Bruins keep series going, bringing up Caps' history Seeking Game 5 clincher, Washington loses, 4-0

May 02, 1998|By Sandra McKee | Sandra McKee,SUN STAFF

WASHINGTON -- The Washington Capitals, having a 3-1 series lead over the Boston Bruins before last night's game, were hoping to shed their bad karma and win a playoff series for the first time since 1994.

But it didn't turn out that way.

Boston's Byron Dafoe made 26 saves to backstop a 4-0 shutout, and Jason Allison set up the first goal, scored one and assisted on a third to keep Boston alive. The best-of-seven Eastern Conference quarterfinal series now goes back to Boston for Game 6 tomorrow at 2 p.m.

"It almost looked like we wanted the Bruins to roll over and play dead," Capitals coach Ron Wilson said. "We learned a hard lesson."

The teams played a scoreless first period, but Allison said he and his teammates were inspired by a chop to the side of Allison's knee by the Caps' Chris Simon.

The officials did not see the incident away from the play in the early moments of the game, but Bruins coach Pat Burns called Simon's swing "vicious." Simon said he didn't remember the incident.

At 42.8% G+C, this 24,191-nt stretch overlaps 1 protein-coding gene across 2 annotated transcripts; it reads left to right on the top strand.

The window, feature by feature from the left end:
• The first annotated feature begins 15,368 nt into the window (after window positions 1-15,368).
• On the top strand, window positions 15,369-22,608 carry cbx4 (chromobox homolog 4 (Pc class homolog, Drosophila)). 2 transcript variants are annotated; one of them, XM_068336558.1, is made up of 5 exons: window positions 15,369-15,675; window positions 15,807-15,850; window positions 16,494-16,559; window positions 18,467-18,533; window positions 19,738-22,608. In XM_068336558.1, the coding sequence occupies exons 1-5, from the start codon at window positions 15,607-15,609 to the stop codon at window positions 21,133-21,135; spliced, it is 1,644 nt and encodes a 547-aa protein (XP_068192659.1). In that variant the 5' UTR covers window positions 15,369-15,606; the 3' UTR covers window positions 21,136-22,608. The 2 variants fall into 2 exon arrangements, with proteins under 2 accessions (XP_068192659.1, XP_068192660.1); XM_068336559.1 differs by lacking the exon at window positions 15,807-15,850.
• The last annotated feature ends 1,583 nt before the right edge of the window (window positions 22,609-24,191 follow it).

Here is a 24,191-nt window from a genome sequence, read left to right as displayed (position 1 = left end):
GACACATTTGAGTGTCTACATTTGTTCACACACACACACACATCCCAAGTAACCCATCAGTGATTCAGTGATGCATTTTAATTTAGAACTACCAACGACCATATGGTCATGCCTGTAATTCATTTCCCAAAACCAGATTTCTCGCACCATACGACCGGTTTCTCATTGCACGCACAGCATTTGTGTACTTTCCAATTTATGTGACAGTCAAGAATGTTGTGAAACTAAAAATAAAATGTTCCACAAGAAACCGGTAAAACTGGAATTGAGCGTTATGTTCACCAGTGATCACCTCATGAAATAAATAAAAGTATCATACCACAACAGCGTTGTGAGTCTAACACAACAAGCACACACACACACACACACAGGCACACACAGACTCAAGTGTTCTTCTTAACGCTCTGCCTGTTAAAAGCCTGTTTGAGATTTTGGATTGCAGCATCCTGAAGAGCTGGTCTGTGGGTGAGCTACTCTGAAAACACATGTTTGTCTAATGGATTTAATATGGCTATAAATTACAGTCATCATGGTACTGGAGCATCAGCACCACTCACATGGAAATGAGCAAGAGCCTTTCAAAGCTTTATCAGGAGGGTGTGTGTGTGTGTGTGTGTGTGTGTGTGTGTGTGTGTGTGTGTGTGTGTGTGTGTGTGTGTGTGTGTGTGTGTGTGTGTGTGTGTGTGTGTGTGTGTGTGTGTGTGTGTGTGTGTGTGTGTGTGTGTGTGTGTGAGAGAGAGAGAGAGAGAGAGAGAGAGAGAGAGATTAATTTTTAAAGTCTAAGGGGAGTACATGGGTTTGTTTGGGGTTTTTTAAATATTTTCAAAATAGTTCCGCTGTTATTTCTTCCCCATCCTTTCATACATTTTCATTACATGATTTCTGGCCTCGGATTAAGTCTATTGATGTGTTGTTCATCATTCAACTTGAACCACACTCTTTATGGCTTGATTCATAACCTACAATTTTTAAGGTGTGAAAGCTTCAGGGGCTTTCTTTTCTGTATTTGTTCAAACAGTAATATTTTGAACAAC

"We'll send Simon a video," Allison said as he made his way out of MCI Center, where the Bruins sent the sellout crowd of 19,740 home unhappy. "He just came off the bench and swung at my leg. But that's playoff hockey. You just find a way to answer back."

The Bruins' answer left the Caps talking bravely, as they tried to ward off questions about their playoff history, which includes three previous 3-1 leads that slipped away: to the Pittsburgh Penguins in 1995 and 1992 and to the New York Islanders in 1987.

This week, the sides exchanged barbs. Burns pointed out the Caps "have been known to blow 3-1 series leads." And Wilson countered: "They've been down 3-1 a total of 17 times in their history and never come back to win any of those series."

But last night, in Game 5, the Bruins chipped away for three goals in the second period and then played strong defense to keep the Caps from mounting any kind of meaningful attack.

"They're a great team when they get the lead," said Olaf Kolzig, who came into last night's game with a .956 save percentage, the best in postseason play. "We either have to get a lead first or find a way to battle back like they have."

Pub Date: 5/02/98

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